In the case of System I, we use a pre-equilibrated structure in the previous study [10], which was equilibrated up to 1 μ s. System II was also equilibrated for at least 1 μ s. The other two systems (System III and IV) were equilibrated for 100 ns before starting the WE simulations. This time scale is enough for CPPs to close to model membranes. Figure S1 (see Supplementary Information) shows both an initial setup and a snapshot after equilibration for each system, and Figure S2 presents radial distribution functions of the followings: phosphorus atoms vs. water, phosphorus atoms vs. oxygen in water, ester oxygen vs. oxygen in water. These plots show that the quality of hydration of membranes is very similar to each other. During the equilibration, CPPs were confined in the upper water box so that there is no interaction between CPPs and the lower leaflet of model membranes. Whenever a CPP is leaving the upper water box, a small force was applied to pull that CPP inside the box. All CPPs in each system were well contacted with the lipid molecules after the equilibration, and then the WE simulations were performed using those equilibrated systems.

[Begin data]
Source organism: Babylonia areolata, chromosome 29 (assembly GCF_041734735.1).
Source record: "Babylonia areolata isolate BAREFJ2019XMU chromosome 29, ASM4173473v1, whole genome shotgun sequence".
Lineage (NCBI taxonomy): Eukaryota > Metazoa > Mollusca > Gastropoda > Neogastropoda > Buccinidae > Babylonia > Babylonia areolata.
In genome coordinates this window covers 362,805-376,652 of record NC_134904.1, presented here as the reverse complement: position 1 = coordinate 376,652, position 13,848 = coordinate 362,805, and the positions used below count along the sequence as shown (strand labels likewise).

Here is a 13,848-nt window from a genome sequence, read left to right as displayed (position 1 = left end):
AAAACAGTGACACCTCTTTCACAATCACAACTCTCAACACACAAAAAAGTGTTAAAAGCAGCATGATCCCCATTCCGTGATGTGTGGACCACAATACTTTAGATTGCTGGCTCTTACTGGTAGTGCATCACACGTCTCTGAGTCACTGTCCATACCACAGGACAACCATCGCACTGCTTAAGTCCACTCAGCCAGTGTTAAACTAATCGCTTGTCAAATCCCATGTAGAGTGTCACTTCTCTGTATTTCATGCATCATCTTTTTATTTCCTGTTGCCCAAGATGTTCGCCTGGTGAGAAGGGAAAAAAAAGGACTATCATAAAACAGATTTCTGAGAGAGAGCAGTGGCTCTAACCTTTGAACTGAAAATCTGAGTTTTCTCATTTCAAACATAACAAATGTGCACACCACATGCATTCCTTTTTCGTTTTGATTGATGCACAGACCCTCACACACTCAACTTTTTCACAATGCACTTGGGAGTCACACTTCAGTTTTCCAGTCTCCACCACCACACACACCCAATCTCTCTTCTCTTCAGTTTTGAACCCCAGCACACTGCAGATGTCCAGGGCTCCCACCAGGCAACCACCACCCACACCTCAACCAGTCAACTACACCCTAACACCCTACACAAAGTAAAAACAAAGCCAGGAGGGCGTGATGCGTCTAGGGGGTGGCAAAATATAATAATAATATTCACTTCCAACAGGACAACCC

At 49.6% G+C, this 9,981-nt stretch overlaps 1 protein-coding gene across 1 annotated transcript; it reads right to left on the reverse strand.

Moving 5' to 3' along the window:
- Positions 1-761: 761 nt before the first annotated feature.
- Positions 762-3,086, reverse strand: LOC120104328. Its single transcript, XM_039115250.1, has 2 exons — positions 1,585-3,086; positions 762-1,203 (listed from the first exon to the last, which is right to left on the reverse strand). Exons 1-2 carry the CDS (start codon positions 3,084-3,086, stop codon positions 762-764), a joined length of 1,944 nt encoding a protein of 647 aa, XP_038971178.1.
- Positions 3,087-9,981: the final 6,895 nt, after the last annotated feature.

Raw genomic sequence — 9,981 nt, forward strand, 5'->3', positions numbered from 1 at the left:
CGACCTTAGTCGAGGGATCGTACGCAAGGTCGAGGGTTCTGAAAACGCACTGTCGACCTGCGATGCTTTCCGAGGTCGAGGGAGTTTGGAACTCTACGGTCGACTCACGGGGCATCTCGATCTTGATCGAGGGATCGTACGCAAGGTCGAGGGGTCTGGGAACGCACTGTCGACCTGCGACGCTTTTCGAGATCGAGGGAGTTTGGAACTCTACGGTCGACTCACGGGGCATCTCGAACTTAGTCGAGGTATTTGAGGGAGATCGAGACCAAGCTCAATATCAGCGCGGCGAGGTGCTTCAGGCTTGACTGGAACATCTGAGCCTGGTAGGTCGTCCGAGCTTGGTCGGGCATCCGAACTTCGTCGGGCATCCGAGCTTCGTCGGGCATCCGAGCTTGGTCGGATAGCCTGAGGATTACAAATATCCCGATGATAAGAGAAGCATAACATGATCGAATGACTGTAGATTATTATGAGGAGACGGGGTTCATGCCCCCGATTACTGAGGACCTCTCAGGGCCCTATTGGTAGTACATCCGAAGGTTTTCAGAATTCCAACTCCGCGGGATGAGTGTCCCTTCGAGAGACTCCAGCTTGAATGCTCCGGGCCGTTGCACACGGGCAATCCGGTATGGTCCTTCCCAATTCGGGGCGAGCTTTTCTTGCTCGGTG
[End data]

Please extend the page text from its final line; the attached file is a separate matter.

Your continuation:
2.2. Weighted Ensemble (WE) Simulations

We use the WESTPA (The Weighted Ensemble Simulation Toolkit with Parallelization and Analysis) software package [16,17] to enable the simulation of rare events, for example, translocation of CPPs across a model membrane. WESTPA is an open source, and its utility has been proved for a broad range of problems. All WE trajectories are unbiased and hence used to calculate conditional probabilities or transition rates.